I can’t really speak to the legal issue in the U.S. (what legal arguments would the state have to prevent one woman from marrying two men at the same time or whatever) but as a social issue it seems to be a non-starter. Polygamy is tied to a class structure and view of marriage that just don’t exist any more and never will.

  1. A parent can give ‘all’ their love to more than one child, but of course women are not (any longer) children 

  2. To the extent polygamy exists at all today it is in places or subgroups without much of an idea of gender equality. The examples used in discussion are always one man with more than one woman, since while that would fit in with some traditional ideas the opposite would just be bizarre. 

  3. Class and consumption sort of fit here too. In a modern relationship both spouses should be equal in their use of the joint assets. How can you do that with too many of one type of spouse?  


  1. I think you’re right about the historical process. The ban on multiple wives in Japan was considered a necessary part of Westernization of law and culture (Fukuzawa Yukichi, among others, spoke out against polygamy and concubinage), and existing multiple marriages were grandfathered in (including the Emperor’s) but the keeping of mistresses remained a fairly standard feature of upper-class life. On the modern issues….

    Actually, I personally know at least one family which could benefit from a multiple-marriage system: a family of four lesbians; Reality is always stranger than what we can imagine. Robert Heinlein, in Friday posited as one of the many societies in that book a system by which multiple men and women could become a collective family, with assets in common (and a fairly substantial buy-in for new members, if the family is well-off), sexual partner rotation and childrearing duties shared widely. Spider Robinson had something like that, too, in a small commune-style community.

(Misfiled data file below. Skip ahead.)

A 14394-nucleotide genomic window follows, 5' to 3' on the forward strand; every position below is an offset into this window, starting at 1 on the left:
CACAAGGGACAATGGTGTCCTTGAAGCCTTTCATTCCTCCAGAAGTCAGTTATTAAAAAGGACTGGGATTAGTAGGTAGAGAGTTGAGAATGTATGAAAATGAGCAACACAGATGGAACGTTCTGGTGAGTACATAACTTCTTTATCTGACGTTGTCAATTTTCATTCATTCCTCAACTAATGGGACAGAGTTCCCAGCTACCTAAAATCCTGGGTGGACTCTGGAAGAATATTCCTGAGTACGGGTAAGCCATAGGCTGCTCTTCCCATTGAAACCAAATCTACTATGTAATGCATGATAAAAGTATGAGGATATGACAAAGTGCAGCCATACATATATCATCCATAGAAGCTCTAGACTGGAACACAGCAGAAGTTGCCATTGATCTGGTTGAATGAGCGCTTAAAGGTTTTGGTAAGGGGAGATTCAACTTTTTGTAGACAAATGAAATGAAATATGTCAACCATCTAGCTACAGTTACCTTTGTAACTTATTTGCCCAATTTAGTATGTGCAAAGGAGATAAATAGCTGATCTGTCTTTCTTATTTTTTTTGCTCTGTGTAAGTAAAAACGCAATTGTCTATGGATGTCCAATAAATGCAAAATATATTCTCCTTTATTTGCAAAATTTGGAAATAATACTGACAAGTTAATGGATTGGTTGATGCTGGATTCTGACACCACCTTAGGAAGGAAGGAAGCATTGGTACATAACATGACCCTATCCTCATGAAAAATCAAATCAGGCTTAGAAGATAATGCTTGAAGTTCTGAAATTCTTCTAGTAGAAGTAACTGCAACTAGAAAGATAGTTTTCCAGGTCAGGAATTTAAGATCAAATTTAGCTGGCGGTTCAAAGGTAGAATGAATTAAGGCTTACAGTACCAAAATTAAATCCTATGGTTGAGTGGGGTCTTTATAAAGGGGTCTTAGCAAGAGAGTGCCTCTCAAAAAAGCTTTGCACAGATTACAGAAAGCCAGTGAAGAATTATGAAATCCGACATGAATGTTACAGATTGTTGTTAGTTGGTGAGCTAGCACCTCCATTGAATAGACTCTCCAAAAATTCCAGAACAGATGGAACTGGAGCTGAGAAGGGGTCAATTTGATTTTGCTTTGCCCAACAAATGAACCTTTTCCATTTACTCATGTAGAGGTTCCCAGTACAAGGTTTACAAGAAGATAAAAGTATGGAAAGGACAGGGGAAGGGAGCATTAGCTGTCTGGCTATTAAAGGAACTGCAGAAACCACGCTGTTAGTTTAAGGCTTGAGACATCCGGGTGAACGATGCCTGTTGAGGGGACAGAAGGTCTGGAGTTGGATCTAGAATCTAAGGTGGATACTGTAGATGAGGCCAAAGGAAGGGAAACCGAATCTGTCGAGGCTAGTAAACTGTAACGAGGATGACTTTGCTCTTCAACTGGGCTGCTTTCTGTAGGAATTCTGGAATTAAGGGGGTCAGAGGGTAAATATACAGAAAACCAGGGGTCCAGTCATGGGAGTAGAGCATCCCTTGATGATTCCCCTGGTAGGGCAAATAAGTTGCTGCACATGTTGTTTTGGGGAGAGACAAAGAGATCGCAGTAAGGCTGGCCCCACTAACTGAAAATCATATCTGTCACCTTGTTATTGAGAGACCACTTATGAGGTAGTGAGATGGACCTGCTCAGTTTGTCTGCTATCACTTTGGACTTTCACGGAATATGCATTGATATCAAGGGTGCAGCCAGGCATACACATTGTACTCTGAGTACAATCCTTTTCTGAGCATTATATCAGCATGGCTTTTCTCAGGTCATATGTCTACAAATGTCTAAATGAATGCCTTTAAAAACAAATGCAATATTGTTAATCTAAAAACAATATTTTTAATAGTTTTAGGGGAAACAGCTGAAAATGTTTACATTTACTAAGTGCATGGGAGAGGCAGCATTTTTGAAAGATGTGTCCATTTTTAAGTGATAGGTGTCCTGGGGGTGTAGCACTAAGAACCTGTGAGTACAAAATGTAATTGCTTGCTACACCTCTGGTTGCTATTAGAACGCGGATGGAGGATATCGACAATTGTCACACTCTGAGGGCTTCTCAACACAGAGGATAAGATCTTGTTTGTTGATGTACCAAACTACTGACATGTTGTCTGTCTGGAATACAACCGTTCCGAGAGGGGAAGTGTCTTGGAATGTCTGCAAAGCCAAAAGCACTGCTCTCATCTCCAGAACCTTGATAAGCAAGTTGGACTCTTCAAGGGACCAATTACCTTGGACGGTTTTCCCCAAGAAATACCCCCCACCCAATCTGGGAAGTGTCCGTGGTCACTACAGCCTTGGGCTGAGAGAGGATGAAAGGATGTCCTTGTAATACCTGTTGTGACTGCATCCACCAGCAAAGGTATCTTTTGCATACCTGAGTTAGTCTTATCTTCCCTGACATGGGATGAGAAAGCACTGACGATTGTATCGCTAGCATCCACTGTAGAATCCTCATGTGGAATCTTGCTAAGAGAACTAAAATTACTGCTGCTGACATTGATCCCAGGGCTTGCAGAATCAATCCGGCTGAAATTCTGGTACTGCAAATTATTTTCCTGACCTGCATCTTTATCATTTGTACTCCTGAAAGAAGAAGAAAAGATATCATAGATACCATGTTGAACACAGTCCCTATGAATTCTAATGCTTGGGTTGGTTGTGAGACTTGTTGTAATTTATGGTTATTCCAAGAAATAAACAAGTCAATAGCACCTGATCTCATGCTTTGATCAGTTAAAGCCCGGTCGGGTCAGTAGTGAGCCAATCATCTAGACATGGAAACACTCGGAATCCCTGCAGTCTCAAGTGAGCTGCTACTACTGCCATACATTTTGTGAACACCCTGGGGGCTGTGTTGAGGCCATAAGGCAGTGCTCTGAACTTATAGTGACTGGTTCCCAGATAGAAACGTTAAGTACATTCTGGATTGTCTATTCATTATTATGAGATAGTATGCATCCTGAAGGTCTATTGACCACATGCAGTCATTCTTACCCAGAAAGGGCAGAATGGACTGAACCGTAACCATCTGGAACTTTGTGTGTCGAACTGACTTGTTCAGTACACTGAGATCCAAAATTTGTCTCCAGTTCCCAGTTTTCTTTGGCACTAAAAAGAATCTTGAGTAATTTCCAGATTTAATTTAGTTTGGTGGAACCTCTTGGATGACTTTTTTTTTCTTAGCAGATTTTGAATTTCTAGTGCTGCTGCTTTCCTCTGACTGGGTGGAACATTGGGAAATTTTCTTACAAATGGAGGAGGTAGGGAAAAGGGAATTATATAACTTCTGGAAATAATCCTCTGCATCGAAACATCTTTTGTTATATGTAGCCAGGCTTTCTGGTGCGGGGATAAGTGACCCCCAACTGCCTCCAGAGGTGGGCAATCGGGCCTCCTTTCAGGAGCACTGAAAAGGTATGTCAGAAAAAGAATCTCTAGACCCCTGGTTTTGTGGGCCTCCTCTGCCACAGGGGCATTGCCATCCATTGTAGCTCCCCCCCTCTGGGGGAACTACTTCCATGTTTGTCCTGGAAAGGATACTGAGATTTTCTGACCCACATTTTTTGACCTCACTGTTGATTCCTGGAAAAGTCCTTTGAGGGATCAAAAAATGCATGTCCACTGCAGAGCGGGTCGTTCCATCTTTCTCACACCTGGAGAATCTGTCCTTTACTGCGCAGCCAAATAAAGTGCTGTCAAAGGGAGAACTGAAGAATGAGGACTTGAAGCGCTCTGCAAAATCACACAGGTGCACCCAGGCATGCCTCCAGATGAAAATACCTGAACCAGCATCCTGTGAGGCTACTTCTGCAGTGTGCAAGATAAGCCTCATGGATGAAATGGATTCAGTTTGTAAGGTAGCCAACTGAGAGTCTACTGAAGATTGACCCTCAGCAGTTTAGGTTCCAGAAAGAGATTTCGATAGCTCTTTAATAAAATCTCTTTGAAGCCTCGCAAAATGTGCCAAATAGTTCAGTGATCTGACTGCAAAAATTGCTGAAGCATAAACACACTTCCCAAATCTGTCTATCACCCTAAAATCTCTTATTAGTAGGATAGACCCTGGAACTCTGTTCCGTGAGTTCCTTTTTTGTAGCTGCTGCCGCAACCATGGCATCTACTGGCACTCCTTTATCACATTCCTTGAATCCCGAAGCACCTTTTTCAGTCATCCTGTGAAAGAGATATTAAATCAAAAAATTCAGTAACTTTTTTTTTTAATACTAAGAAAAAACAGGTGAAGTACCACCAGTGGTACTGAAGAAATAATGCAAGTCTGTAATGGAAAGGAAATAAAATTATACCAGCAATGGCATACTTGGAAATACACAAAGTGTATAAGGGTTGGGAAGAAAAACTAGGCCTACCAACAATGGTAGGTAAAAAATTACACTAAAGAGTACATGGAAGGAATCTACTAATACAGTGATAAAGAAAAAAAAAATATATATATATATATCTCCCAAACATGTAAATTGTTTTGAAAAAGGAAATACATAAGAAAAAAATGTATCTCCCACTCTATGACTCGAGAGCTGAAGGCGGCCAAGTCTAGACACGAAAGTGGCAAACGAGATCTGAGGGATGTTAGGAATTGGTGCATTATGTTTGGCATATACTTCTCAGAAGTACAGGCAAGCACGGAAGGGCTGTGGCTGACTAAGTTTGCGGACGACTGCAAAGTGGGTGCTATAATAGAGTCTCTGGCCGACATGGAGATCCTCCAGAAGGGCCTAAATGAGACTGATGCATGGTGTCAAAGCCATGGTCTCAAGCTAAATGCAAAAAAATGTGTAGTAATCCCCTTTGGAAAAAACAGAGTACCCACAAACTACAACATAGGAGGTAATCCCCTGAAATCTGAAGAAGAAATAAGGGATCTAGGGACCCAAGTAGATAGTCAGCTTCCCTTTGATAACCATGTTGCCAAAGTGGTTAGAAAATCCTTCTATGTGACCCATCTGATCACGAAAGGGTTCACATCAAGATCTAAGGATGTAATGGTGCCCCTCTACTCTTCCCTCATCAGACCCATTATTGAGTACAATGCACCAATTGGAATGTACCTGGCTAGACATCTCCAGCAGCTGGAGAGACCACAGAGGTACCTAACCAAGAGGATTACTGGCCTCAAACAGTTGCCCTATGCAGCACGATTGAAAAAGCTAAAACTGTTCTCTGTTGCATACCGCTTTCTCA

The only way I could see polygamy becoming acceptable — and eventually legal — in the US would be family structures that were more balanced rather than overtly patriarchal. I’m not sure how you legislate it, though. (perhaps by requiring that multiple marriages be the result of combining married couples, instead of individuals?)

  2. Johnathan,

    Yes, I was thinking about Fukuzawa when I put in that bit about Japan, although I was too lazy to go look up any of his stuff. I think Japan is different in that you get a lot more elite-class continuity between Bakumatsu and Meiji that you do with the May 4thers in China. On the other hand the two seem pretty similar in that in both places “Westerners don’t do it” was a strong argument without anything else needed to back it up and in that it seems to have been mostly changes in male attitudes that made (formal) polygamy end.